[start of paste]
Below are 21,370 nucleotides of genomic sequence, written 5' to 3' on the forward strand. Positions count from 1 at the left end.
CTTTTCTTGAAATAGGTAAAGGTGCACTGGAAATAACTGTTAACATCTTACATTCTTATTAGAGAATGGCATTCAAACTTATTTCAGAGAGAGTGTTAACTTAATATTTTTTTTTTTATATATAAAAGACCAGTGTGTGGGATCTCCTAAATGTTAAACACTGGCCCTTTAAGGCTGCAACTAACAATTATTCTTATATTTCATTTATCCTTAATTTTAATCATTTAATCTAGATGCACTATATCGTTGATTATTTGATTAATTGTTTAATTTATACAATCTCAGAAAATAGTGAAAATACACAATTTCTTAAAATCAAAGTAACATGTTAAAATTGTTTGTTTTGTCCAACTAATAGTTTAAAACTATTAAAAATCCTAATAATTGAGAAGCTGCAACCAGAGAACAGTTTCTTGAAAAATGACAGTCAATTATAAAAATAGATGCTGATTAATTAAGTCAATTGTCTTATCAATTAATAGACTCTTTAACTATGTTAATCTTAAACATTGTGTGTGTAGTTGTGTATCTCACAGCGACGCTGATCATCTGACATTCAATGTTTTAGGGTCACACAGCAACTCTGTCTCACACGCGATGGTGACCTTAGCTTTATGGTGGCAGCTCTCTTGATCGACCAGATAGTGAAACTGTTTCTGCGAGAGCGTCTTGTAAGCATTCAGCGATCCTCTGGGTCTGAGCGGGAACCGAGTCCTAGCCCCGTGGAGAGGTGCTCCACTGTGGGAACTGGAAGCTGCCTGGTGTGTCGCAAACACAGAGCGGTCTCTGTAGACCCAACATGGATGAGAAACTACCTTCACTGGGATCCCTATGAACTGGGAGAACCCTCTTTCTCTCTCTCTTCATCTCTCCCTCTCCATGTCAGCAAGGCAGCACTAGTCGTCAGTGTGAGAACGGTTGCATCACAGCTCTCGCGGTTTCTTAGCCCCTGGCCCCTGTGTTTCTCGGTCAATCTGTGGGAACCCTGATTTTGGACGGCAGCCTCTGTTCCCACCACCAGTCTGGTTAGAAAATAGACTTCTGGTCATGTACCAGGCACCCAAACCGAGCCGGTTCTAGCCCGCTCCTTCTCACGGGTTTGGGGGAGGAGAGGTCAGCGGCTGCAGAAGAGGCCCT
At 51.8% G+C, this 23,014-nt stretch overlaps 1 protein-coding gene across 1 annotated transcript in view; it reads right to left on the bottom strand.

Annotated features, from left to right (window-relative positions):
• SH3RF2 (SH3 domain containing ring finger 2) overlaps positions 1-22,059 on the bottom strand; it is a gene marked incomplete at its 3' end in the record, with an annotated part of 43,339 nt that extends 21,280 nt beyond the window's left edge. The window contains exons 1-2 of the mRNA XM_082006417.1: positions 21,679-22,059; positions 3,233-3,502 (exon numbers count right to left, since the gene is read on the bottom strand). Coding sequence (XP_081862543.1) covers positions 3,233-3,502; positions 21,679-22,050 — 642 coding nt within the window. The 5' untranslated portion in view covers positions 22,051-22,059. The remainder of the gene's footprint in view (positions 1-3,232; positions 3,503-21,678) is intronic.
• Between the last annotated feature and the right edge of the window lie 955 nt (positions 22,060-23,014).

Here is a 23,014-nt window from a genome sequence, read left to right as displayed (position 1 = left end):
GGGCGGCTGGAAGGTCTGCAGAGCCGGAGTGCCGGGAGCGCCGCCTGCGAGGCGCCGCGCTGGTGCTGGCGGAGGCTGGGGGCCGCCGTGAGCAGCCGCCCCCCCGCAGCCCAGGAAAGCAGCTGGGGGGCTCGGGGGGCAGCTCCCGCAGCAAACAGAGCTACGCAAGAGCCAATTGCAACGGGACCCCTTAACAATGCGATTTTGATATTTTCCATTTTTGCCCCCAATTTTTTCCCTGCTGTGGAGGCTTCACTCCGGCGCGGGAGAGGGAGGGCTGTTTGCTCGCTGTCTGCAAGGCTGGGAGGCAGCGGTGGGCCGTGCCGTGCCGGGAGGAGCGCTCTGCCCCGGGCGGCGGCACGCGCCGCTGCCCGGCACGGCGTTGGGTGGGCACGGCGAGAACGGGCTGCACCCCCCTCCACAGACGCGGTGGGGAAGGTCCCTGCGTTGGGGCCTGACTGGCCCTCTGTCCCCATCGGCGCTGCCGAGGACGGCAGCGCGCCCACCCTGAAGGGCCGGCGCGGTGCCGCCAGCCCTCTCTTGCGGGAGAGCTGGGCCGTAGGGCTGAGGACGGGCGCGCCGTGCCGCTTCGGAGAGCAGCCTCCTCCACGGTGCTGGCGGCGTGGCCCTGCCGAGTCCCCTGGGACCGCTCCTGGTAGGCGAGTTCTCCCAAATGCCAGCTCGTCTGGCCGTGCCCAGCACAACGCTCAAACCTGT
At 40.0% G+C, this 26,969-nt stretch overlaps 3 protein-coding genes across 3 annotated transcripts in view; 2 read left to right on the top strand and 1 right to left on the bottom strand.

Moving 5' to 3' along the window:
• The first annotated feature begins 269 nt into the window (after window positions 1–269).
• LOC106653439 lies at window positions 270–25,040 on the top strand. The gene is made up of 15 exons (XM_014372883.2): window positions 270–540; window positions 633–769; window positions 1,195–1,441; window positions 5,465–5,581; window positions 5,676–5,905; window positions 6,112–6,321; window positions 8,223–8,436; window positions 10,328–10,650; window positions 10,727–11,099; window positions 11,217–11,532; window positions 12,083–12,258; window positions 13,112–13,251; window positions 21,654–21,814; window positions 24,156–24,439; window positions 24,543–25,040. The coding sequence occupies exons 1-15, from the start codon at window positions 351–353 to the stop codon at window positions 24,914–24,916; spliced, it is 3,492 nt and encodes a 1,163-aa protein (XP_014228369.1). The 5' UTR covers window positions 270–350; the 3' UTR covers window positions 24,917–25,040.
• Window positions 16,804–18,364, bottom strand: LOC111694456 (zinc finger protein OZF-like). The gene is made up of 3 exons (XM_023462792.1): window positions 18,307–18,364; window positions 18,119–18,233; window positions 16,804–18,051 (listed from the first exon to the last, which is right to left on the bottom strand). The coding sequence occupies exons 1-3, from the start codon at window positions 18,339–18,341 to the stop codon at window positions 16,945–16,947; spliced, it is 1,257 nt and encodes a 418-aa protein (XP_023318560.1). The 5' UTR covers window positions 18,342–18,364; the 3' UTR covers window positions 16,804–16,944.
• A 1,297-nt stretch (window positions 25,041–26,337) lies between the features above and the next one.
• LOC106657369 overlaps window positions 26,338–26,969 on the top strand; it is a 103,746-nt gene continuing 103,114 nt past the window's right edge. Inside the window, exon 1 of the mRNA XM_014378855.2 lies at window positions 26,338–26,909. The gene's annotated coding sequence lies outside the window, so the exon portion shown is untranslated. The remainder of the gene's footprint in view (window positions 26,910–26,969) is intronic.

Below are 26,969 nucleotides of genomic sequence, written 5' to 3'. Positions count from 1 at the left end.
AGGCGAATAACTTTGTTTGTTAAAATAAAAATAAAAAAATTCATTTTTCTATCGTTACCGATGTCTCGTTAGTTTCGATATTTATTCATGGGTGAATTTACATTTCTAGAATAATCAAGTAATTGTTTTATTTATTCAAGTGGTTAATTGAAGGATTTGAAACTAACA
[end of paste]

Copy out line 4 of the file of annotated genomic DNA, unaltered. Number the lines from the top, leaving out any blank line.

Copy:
Annotated features, from left to right (window-relative positions):